An integral part of owning a special car, be it a Ferrari or a Firebird, is the necessity of selling it one day. Perhaps your interest has waned or you’re ready to experience the next rung up the ladder. Typical family cars are usually simply traded in on the next one because there are logistical advantages with taxes, finance payoffs and expediency. But a classic or collector car rarely accommodates a trade scenario very well and generally needs to be turned into cash for the next acquisition. Let's discuss why.
Owners tend to be more emotionally invested in their hobby cars than the family SUV, and even if the Porsche dealer offered to take the Porsche 993 on trade, the allowance always seems too low. So what to do? Many owners will run an internet search for cars like theirs and conclude “That dealer’s a crook—it’s worth much more than he offered! I’m going to sell it myself!” Next thing, he has it advertised somewhere for whatever’s the highest amount he found similar cars listed for. Great idea, on the face of it, but unfortunately there are realities that need to be considered. Mainly, there can be a lot of difference between a fully prepped-for-sale car and the typical private owners’.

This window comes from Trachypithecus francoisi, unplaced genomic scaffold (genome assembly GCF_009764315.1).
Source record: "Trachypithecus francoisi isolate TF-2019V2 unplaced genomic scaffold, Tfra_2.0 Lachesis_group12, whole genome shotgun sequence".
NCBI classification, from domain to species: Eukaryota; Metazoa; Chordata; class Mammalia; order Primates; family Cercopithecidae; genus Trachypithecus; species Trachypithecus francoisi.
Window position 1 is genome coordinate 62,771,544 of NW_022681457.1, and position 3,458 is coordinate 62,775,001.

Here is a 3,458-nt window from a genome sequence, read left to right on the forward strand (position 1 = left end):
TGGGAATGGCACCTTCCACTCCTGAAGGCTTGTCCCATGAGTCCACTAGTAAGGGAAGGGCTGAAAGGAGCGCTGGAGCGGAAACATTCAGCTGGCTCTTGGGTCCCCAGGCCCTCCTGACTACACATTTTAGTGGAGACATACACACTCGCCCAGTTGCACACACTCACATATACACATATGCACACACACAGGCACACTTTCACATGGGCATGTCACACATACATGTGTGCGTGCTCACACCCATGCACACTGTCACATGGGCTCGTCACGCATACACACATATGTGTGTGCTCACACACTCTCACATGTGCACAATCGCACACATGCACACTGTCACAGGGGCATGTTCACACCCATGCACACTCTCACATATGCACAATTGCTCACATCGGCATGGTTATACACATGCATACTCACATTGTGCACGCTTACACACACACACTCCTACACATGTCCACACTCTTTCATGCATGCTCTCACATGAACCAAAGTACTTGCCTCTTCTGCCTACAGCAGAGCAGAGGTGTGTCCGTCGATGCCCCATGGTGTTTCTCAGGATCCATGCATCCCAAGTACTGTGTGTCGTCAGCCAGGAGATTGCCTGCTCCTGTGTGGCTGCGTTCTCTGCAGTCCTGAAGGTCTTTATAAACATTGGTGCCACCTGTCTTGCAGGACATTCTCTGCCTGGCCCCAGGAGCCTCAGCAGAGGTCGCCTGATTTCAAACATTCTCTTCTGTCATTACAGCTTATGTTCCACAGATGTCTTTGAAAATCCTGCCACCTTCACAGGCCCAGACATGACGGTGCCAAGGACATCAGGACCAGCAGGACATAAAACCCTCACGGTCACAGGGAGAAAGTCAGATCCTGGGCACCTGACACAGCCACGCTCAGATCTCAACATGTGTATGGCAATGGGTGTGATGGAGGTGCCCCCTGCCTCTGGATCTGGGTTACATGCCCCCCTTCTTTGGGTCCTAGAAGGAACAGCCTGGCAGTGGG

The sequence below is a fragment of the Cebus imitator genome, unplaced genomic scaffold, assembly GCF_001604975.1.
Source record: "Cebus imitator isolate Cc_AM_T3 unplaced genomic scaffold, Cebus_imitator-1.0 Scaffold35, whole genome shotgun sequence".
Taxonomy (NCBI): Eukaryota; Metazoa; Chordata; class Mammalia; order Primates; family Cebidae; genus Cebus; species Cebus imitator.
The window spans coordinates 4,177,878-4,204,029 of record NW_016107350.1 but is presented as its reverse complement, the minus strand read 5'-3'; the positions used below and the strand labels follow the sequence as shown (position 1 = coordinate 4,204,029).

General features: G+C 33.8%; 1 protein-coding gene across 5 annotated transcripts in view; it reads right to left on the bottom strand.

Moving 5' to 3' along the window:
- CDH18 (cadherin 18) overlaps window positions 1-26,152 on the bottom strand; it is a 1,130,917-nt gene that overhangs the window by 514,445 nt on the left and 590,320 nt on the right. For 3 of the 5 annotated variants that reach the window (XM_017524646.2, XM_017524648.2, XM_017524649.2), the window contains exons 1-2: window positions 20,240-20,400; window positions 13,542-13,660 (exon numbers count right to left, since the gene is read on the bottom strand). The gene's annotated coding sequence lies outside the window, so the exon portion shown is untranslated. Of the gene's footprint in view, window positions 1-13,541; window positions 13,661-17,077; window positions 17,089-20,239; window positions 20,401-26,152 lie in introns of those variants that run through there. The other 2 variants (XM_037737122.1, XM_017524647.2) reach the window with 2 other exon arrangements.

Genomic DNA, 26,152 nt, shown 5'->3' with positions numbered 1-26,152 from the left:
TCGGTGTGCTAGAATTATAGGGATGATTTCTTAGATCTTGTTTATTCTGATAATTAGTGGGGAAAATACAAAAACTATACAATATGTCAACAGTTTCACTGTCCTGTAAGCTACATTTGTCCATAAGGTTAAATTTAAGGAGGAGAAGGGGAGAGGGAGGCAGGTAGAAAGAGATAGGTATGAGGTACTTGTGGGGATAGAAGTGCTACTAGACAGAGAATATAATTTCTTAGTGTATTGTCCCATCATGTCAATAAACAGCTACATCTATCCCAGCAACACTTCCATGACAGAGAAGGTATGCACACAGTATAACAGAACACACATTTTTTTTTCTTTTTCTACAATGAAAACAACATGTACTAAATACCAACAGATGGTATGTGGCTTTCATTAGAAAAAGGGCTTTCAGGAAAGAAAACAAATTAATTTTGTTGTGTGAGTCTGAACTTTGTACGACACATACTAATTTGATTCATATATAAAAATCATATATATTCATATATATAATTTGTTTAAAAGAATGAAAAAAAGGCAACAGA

While the family cars are usually diligently maintained—because a spouse will complain if the A/C in the car isn’t icy, so it gets fixed. But it’s just human nature to procrastinate about a recreational car’s needs. The tires may look great, but are twelve years old. A drip pan has been necessary on the garage floor for years. Yeah, the valves clatter a bit, but so what? The interior light hasn’t worked for years and neither does the blower fan’s high speed. You get the idea. None of these things register as ‘needs’ to the current owner, but certainly will to any prospective buyer. Perversely, people will live with faults in their own car, but expect any they buy to be perfect!